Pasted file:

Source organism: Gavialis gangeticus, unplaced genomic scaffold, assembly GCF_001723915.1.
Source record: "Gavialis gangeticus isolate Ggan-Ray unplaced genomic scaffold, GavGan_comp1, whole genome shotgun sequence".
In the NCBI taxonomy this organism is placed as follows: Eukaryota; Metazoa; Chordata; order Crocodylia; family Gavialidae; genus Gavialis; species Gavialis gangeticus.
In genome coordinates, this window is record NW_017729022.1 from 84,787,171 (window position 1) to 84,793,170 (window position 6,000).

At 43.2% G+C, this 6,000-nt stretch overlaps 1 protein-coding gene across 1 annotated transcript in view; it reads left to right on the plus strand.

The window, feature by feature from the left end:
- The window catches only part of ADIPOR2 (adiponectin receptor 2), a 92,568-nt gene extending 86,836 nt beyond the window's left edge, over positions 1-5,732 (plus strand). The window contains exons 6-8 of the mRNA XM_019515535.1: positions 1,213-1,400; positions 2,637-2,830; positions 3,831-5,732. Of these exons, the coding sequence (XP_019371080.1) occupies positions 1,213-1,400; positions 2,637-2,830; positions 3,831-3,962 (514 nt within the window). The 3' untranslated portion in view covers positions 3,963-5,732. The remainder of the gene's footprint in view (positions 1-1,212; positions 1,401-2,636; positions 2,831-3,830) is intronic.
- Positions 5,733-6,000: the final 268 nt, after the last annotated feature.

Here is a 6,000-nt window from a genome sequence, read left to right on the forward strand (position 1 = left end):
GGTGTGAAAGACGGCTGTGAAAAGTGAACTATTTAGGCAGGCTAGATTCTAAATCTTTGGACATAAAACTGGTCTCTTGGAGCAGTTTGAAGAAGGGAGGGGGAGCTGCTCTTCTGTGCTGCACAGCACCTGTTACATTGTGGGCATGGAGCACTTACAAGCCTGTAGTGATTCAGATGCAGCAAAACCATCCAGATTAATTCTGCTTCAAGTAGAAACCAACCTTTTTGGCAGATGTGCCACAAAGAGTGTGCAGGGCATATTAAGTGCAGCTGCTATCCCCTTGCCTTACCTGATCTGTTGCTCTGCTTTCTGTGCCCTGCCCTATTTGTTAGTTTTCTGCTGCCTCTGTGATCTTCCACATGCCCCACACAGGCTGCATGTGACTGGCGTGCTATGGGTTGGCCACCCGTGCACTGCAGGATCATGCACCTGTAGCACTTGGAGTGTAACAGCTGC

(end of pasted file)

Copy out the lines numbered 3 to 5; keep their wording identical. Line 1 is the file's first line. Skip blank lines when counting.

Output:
In the NCBI taxonomy this organism is placed as follows: Eukaryota; Metazoa; Chordata; order Crocodylia; family Gavialidae; genus Gavialis; species Gavialis gangeticus.
In genome coordinates, this window is record NW_017729022.1 from 84,787,171 (window position 1) to 84,793,170 (window position 6,000).

At 43.2% G+C, this 6,000-nt stretch overlaps 1 protein-coding gene across 1 annotated transcript in view; it reads left to right on the plus strand.